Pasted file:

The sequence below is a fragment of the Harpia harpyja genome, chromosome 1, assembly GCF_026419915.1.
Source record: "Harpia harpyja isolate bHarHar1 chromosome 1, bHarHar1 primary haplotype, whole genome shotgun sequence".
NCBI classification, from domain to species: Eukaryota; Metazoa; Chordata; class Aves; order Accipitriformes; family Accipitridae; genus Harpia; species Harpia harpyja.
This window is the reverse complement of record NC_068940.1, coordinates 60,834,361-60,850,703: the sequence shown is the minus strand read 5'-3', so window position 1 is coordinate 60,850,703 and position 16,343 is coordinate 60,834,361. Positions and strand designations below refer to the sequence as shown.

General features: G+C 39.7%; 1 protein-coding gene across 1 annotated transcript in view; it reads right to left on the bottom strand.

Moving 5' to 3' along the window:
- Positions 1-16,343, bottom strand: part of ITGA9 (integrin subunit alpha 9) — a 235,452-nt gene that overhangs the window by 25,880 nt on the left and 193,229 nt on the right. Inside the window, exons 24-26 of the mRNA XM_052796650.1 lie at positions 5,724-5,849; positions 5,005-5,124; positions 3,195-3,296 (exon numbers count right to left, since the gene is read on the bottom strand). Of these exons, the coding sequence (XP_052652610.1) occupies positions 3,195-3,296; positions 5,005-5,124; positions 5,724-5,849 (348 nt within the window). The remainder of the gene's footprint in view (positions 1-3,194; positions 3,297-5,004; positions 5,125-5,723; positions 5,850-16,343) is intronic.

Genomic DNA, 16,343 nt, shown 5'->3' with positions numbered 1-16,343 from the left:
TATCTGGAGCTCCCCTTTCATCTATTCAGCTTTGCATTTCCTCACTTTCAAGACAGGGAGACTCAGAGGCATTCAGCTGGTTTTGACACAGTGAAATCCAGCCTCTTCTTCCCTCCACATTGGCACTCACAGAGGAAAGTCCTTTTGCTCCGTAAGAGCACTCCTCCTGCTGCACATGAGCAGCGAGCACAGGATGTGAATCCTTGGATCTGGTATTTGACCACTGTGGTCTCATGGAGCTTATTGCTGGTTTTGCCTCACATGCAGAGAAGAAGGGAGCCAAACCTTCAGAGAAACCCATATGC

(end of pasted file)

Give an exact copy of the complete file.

The sequence below is a fragment of the Harpia harpyja genome, chromosome 1, assembly GCF_026419915.1.
Source record: "Harpia harpyja isolate bHarHar1 chromosome 1, bHarHar1 primary haplotype, whole genome shotgun sequence".
NCBI classification, from domain to species: Eukaryota; Metazoa; Chordata; class Aves; order Accipitriformes; family Accipitridae; genus Harpia; species Harpia harpyja.
This window is the reverse complement of record NC_068940.1, coordinates 60,834,361-60,850,703: the sequence shown is the minus strand read 5'-3', so window position 1 is coordinate 60,850,703 and position 16,343 is coordinate 60,834,361. Positions and strand designations below refer to the sequence as shown.

General features: G+C 39.7%; 1 protein-coding gene across 1 annotated transcript in view; it reads right to left on the bottom strand.

Moving 5' to 3' along the window:
- Positions 1-16,343, bottom strand: part of ITGA9 (integrin subunit alpha 9) — a 235,452-nt gene that overhangs the window by 25,880 nt on the left and 193,229 nt on the right. Inside the window, exons 24-26 of the mRNA XM_052796650.1 lie at positions 5,724-5,849; positions 5,005-5,124; positions 3,195-3,296 (exon numbers count right to left, since the gene is read on the bottom strand). Of these exons, the coding sequence (XP_052652610.1) occupies positions 3,195-3,296; positions 5,005-5,124; positions 5,724-5,849 (348 nt within the window). The remainder of the gene's footprint in view (positions 1-3,194; positions 3,297-5,004; positions 5,125-5,723; positions 5,850-16,343) is intronic.

Genomic DNA, 16,343 nt, shown 5'->3' with positions numbered 1-16,343 from the left:
TATCTGGAGCTCCCCTTTCATCTATTCAGCTTTGCATTTCCTCACTTTCAAGACAGGGAGACTCAGAGGCATTCAGCTGGTTTTGACACAGTGAAATCCAGCCTCTTCTTCCCTCCACATTGGCACTCACAGAGGAAAGTCCTTTTGCTCCGTAAGAGCACTCCTCCTGCTGCACATGAGCAGCGAGCACAGGATGTGAATCCTTGGATCTGGTATTTGACCACTGTGGTCTCATGGAGCTTATTGCTGGTTTTGCCTCACATGCAGAGAAGAAGGGAGCCAAACCTTCAGAGAAACCCATATGC